ECHR rules Turkey violated right to assembly of church members
The European Court of Human Rights (ECHR) ruled on Jan. 15 that Turkey had violated the rights of the Foundation of Turkish Seventh-day Adventists after local courts refused to officially register the foundation.
Turkish nationals Erkin Altınkaynak, Meral Altınkaynak, Sibel Sahlimov, Hüsnü Bostan, Volkan Ataalp and Sahire Melek Jones had set up the foundation, called “Türkiye Yedincigün Adventistleri Vakfı” in Turkish, in September 2004 for the purpose of meeting the religious needs of Turkish and foreign Seventh-day Adventists living permanently or temporarily in Turkey.
The ECHR case concerned the Turkish courts’ refusal to include the foundation in question in the official registry on the grounds that the domestic law did not allow foundations to serve the sole interests of members of a specific community.
In October 2004 the applicants requested that the Court of First Instance officially registers the foundation. The court, however, dismissed the request, with Turkey’s Court of Cassation upholding the judgment.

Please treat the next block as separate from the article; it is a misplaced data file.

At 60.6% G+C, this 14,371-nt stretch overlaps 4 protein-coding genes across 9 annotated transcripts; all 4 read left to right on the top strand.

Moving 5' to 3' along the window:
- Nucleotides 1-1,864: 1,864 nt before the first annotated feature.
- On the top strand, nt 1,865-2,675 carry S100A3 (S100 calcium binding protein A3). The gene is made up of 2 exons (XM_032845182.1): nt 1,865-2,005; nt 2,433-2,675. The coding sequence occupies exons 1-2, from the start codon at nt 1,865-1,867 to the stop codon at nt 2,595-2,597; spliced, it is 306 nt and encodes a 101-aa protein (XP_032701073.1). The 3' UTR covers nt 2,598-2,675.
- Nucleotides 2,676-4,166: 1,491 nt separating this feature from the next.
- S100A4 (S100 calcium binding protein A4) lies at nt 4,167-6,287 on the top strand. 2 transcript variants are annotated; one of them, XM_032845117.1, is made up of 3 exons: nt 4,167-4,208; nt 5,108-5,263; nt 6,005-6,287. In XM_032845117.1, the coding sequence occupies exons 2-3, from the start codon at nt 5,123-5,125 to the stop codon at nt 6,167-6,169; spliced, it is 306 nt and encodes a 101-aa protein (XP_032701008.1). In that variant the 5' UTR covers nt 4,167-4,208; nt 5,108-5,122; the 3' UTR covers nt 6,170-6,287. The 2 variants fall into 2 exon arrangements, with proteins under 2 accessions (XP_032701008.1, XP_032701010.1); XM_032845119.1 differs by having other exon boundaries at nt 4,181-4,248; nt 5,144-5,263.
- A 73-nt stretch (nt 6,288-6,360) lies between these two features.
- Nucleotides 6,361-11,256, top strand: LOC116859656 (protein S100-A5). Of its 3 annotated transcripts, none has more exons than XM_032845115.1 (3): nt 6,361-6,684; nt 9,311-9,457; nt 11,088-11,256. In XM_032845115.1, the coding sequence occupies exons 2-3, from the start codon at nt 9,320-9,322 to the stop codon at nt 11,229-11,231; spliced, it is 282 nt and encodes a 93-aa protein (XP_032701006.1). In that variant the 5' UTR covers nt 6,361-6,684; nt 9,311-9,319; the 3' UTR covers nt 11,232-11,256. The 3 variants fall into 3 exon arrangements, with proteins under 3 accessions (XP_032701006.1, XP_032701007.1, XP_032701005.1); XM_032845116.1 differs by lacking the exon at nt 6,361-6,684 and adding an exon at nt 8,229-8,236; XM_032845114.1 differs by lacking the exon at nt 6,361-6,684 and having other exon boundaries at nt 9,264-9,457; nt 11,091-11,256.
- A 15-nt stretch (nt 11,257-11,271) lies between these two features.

The ECHR then decided to examine the applicants’ complaints under Article 11 of the convention and ruled that Turkey violated the aforementioned article, which settles freedom of assembly and association, sentencing Turkey to an approximately 9,000 euro fine.
In two separate cases, the court also ruled that Turkey had violated the rights of two citizens following medical negligence claims.
Halil Kanal died on June 22, 2014 after complaining of a prostatectomy operation for the removal of his prostate in order to treat prostate cancer.
Kanal had said his right to respect for private and family life had been breached as the surgical operation led to harmful consequences and that he had had no effective remedy for his complaint.
After he died, his heirs wished to continue with the application.
The court judged that Article 8 of the convention — the right to respect private and family life — had been violated and sentenced Turkey to a fine of 10,000 euros.
In the other case, Ali Osman Öney and Hanife Öney had applied to the European court after the death of their daughter Emine following a tonsillectomy in a private hospital in 2002.
Relying on Article 6 — right to a fair trial — the Öney family complained that they had not had an effective remedy in order to have the doctors’ criminal responsibility. The court examined the applicants’ complaints under Article 2 — right to life — of the convention and ruled that Turkey violated the article and ruled a fine of 20,000 euros.